Negative reviews are piling up for Sen. Tom Cotton
for deciding to refresh his memory so that he could lie about Donald Trump’s racist immigration remarks.

Jennifer Rubin, the conservative Washington Post columnist, was particularly harsh yesterday.


… many GOP lawmakers now consider lying in defense of the president to be routine, part of their normal duties as card-carrying Republicans. They don’t care that it makes them look foolish to those with eyes to see and ears to hear. They, like Trump, now operate in the populist bubble that depends on protecting Trump and reaffirming their bond with the base on behalf of white grievance. For Perdue and Cotton, defending the preference for immigrants from richer countries — i.e. whiter countries — requires they not concede that this, at bottom, is about race.

…colleagues on both sides of the aisle should keep these two Republican senators’ rampant, flippant dishonesty in mind going forward. Should either come before the Senate for a confirmable position, the Senate should reject the nomination. If they lied about this, they’d lie about anything. Voters of Georgia and Arkansas deserve better than these two dissemblers.

Pungent, too, was Michael Tomasky of the Daily Beast, who wrote an article headlined:

Shoveling Sh*t for Donald Trump, Senators Tom Cotton and David Perdue Get Covered in It

Cotton could have gotten away with his initial “can’t recall” response, Tomasky wrote. But shifting gears to deny Trump had uttered coarse, racist words put Cotton in a different place.


Trump’s remark was an important symbolic low-point of his presidency. It resonated around the world. The outrages are so numerous that we can’t always know which ones will make the history books. We can be certain that this one will. A moment of national humiliation and disgrace.

Cotton and Perdue have chosen to go out of their way to align themselves with this humiliation. Their colleague Jeff Flake is giving a speech Wednesday comparing Trump to Stalin. Cotton and Perdue might well ask themselves what that makes them.

More reporting on Cotton’s lying here.

One enjoyable moment in the uproar: The image of a visibly red-faced Mike Pence when the pastor of a black church he chose to attend Sunday blasted Trump’s remarks.


Meanwhile, in Arkansas, there was continued silence from Republican elected politicians from members of Congress to the governor to other statewide officers and legislators. (Except for notable defenders of racist immigration policy such as Cotton and Rep. Steve Womack.) Only Dale Charles of the NAACP spoke critically of the president at the King Day observance Monday at the Capitol. Gov. Asa Hutchinson seems to think he deserves a permanent brotherhood trophy for ending the state holiday for slavery defender Robert E. Lee. We should ignore that he and his party proceed apace with policies aimed at marginalizing minorities and the poor, the very people King championed. Just this morning, Hutchinson drew praise for his declaration of School Choice Week later this month, a movement empowered by law and Walton dollars so that parents may flee schools with the wrong sorts of children, be they children of color or merely the wrong economic cohort. There was a time when Freedom of Choice was seen for what it was, a euphemism for perpetuating segregation.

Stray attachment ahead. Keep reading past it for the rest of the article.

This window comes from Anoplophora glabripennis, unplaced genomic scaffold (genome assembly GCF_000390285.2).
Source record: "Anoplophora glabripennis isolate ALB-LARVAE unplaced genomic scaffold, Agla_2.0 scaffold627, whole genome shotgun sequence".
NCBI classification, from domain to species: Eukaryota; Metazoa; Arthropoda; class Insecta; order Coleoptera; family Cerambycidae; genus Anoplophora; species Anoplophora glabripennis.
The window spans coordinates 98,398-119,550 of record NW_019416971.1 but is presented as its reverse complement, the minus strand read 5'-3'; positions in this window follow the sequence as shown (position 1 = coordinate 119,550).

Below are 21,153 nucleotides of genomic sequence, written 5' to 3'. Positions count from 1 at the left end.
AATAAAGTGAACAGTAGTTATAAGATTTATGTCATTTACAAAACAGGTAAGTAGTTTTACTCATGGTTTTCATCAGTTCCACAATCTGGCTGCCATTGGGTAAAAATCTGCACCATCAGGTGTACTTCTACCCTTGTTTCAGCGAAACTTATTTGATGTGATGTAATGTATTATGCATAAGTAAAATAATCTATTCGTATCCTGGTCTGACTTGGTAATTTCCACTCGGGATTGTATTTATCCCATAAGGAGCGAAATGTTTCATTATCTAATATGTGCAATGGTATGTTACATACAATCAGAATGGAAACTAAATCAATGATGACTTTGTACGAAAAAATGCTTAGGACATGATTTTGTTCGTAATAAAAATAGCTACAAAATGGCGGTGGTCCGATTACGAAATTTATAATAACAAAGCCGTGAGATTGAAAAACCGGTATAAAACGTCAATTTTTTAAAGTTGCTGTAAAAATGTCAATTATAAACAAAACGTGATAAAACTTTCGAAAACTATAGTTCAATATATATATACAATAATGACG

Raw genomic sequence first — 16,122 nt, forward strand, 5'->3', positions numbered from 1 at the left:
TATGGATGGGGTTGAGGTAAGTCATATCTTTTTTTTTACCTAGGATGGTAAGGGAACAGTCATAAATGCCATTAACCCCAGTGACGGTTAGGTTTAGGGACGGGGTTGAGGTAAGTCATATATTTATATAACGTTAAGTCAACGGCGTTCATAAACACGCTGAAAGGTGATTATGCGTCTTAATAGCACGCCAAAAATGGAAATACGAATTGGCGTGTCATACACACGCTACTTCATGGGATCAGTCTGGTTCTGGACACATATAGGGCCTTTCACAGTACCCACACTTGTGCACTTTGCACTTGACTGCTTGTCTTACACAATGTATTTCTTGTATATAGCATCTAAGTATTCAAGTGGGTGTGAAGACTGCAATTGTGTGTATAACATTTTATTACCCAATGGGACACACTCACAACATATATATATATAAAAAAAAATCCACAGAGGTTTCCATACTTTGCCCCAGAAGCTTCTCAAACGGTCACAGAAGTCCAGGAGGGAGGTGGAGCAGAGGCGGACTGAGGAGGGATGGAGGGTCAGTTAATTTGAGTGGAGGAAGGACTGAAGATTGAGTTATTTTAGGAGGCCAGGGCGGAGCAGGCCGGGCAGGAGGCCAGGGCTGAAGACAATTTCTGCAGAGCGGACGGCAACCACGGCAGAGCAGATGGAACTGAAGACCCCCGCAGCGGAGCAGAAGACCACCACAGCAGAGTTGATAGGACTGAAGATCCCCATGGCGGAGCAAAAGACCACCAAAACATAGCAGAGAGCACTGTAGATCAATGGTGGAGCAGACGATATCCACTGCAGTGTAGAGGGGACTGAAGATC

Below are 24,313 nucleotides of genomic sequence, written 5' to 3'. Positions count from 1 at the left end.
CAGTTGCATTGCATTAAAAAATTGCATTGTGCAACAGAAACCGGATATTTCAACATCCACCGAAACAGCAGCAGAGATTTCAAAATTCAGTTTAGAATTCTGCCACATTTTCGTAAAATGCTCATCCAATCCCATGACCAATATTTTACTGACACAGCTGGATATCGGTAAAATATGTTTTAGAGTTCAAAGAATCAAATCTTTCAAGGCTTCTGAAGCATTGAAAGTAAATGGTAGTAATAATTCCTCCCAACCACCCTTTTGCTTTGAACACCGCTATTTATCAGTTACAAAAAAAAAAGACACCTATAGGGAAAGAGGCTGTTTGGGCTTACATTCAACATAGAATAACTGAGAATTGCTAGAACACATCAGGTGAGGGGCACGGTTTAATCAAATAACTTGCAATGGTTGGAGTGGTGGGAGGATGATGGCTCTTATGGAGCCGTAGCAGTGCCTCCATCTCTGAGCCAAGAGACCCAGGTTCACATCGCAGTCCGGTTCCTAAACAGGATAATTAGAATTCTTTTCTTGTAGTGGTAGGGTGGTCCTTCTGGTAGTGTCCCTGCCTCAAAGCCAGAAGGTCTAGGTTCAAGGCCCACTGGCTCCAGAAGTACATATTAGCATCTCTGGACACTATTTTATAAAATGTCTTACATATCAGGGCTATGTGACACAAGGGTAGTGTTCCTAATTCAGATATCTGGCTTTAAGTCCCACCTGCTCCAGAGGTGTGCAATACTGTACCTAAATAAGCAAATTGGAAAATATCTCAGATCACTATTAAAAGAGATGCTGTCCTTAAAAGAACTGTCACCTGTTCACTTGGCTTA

Now the really bad bottom line: 1) Trump is proud of what he said; 2) it probably DOES help him with the racists, white nationalists and hardened resisters that provide so much voter clout in places like Arkansas. As Vox writes, racism has always been the core of Trumpism. Vanity Fair writes that the alt-right loves Trump more than ever. They are, after all, very fine people. Far be it for Tom Cotton or any other elected Republican officials to call them or Trump out.

Which reminds me: Sybil Hampton, who knows a thing or two about the struggle for civil rights, forwards to me a column by Andre Perry at Brookings. He wrote last week:

Trump’s words have revealed his character. However, it’s what’s not being said by others that’s bothering me. There are major organizations and people who are relegating themselves as bystanders of oppression, having offered no public statements (not even a tweet) condemning any of the President’s racist and sexist behaviors.

Therefore, on this year’s MLK Day, in observation of the 50th anniversary of his assassination, I’m not investing too much energy into Trump. And I’m no longer interested in hearing voices who state the obvious about Trump. I am, however, listening for institutional silence, wherever it might originate. Too many stand in silence and complicity as Trump abuses the office of the Presidency with the weapons of bigotry and divisiveness.

“Our lives begin to end the day we become silent about things that matter,” said Martin Luther King, Jr. “In the end, we will remember not the words of our enemies, but the silence of our friends.”

Know those who were silent yesterday by that intentional deed.